College Football Handicapping: Teams that Could Self Destruct
by Trevor Whenham - 8/26/2013
Last year the USC Trojans really defined self-destruction for a program. They started the season ranked No. 1 in the preseason AP Poll. By the end of the year they were just 7-5 and had limped to a lousy 5-4 mark in the Pac-12. It was humiliating in so many ways. Matt Barkley had gone from media darling to draft afterthought after a very ugly season, and the struggles were not his alone.
It certainly isn’t every year that we see a team blow up quite as badly as the Trojans did last year. Will there be another Trojan-like implosion this year? And, if so, which team is most likely to blow up? Here are five good candidates:
The Trojans only barely qualify here this year since they are ranked just 24th in the preseason AP Poll. In the eyes of many, though, they are under-ranked given the talent they have. And given that Lane Kiffin is still the coach, the ability to self-destruct is at least as high as ever. Barring a very good season, Kiffin is probably coaching on borrowed time. He is already breaking in a new defensive coordinator because even his own father couldn’t handle working with him. Kiffin excels at one thing above all others — creating a circus atmosphere. Last year was a truly epic disaster for this program, but if anyone is capable of finding even darker depths it is Kiffin.
The Buckeyes come into the season with very high expectations. In the eyes of many they have already swept the Big Ten en route to an undefeated season and a berth in the Big Ten Championship Game and beyond. Braxton Miller is favored to win the Heisman, and he’s far from the only player on the team facing heavy preseason praise. Urban Meyer won a championship in his second season at Florida, so it is presumed that he will do it again by a surprising number of observers. While that all could happen, there is also the chance that things could really come off the track. I’ll admit I have never been the biggest fan of either Meyer or the Buckeyes. Even with that in mind, though, I think it’s fair to question whether he is as sharp and as hungry as he was back in Florida. His whole non-retirement debacle was strange, and while he has had obvious success so far at Ohio State, circumstances helped last year as much as anything. He certainly didn’t have a strong offseason, with discipline issues occurring at well beyond an acceptable level. The lack of control combined with the potentially head-inflating buzz surrounding the team could affect the hunger and intensity of the squad. They have a tougher schedule than last year, with games at Northwestern and Michigan not getting the respect they deserve. If this team were to lose in the first half of the season — especially against an opponent they should really beat like Cal or Wisconsin — I could see things really spinning out of control.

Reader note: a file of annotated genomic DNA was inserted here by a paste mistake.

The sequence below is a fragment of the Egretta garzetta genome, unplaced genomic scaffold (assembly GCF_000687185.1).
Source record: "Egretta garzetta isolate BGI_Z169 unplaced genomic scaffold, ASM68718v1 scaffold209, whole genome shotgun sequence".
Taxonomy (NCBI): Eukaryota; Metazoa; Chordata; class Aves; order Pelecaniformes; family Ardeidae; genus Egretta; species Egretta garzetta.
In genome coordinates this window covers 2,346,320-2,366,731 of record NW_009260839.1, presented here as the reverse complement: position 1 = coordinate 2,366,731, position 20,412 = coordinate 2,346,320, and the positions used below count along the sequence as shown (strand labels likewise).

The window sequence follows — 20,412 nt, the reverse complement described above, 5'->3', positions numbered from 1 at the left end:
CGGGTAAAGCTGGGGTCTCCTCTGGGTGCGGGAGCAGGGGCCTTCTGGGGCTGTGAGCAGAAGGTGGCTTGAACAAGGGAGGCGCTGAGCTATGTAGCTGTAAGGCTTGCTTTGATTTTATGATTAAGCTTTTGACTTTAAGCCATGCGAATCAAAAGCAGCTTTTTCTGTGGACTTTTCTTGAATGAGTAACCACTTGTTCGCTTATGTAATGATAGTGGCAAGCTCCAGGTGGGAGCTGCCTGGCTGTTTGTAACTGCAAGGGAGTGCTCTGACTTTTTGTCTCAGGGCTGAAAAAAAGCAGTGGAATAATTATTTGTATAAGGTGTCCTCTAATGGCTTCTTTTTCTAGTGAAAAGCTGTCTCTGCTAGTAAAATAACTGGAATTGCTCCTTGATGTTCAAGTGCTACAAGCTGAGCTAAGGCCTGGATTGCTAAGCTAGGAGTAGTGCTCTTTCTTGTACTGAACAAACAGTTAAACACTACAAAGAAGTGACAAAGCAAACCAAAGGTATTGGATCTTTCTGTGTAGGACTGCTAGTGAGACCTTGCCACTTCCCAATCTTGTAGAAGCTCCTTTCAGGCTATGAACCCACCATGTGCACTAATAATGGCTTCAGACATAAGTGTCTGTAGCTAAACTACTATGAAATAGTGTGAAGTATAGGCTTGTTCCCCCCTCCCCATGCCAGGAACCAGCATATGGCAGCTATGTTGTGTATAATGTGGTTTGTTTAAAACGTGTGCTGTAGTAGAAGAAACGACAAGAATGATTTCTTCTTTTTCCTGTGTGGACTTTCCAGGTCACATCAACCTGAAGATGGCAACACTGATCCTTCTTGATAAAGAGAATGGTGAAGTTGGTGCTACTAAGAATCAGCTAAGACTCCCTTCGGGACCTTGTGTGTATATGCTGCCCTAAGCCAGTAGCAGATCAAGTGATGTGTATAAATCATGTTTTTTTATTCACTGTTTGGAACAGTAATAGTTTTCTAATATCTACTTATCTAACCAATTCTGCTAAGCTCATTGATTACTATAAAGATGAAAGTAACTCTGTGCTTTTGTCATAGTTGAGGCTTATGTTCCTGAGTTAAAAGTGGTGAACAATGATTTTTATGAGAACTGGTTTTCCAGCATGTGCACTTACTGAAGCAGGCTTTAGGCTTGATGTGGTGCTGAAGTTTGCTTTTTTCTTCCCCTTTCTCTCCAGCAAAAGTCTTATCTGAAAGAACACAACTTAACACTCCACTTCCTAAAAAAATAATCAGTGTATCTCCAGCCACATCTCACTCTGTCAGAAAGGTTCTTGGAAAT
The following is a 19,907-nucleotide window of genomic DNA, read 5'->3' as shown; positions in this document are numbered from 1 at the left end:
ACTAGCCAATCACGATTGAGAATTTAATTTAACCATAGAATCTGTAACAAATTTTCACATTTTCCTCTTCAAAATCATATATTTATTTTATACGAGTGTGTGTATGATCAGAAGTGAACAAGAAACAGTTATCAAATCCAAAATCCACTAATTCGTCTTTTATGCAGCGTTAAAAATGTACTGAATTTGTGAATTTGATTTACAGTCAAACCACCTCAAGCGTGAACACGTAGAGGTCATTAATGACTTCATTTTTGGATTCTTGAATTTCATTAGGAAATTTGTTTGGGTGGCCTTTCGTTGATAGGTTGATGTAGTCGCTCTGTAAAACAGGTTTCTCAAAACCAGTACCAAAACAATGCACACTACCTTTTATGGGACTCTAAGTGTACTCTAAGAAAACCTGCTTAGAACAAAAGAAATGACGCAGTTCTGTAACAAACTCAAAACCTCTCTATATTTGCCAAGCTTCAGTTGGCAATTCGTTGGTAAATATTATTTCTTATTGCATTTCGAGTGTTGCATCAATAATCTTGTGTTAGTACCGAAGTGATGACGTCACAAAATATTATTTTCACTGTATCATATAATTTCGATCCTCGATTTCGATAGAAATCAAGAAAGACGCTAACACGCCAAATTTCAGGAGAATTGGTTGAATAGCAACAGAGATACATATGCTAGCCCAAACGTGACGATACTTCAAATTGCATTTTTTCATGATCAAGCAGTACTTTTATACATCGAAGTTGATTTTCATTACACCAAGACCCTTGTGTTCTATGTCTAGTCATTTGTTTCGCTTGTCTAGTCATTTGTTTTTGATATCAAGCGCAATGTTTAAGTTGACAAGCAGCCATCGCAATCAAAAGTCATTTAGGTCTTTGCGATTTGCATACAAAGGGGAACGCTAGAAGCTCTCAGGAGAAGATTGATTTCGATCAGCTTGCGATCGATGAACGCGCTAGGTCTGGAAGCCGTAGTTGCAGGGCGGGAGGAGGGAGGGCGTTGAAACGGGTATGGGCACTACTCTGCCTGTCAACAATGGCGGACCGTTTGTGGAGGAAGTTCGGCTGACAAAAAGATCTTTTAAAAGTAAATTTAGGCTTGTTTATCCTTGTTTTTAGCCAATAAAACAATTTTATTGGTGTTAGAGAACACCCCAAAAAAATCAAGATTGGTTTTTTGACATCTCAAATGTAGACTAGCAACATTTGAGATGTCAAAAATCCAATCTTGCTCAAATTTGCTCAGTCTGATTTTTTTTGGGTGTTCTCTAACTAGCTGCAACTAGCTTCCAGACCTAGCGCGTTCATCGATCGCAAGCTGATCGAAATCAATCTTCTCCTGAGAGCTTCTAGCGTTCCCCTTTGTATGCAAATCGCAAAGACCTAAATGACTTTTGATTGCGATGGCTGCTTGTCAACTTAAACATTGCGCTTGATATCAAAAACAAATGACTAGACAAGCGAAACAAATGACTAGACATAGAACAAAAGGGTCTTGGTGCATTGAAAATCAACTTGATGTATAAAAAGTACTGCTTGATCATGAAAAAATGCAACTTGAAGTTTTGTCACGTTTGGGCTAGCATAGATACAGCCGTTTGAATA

It’s Mark Richt with a talented team with high expectations. That pretty much says it all. In 2008 Richt started the season ranked No. 1 and was just 10-3. The next year he started ranked 13th and needed wins in his final two games to get to 8-5. Richt is better than anyone at turning recruiting gold into on-field mediocrity. Coming into the season ranked fifth, he has a long way to fall, and with a brutal early schedule that features Clemson, South Carolina and LSU in the first four weeks, the conditions are ideal for Richt to pull a Richt.
It’s never a good sign when a coach isn’t convincing when talking about whether his team deserves a ranking. Steve Spurrier has seemed downright confused about why his team is ranked sixth, and he has not oozed confidence when it comes to the prospects of staying there. While this is a solid-and-reasonably-deep team, there is no question that they are ranked several spots higher than they would otherwise be because of the massive aura of Jadeveon Clowney. If Clowney shows a hint of mortality then this team could start to doubt themselves as well. Spurrier’s squads in South Carolina have not exactly been noted for their enduring toughness, so it’s quite possible that this one won’t be, either.
The highest-profile college quarterback in history has to adapt to a new offensive coordinator and QB coach while embroiled in a major media witch hunt as the team’s opponents paint massive targets on the back of the Aggies. What could possibly go wrong?
Read more articles by Trevor Whenham
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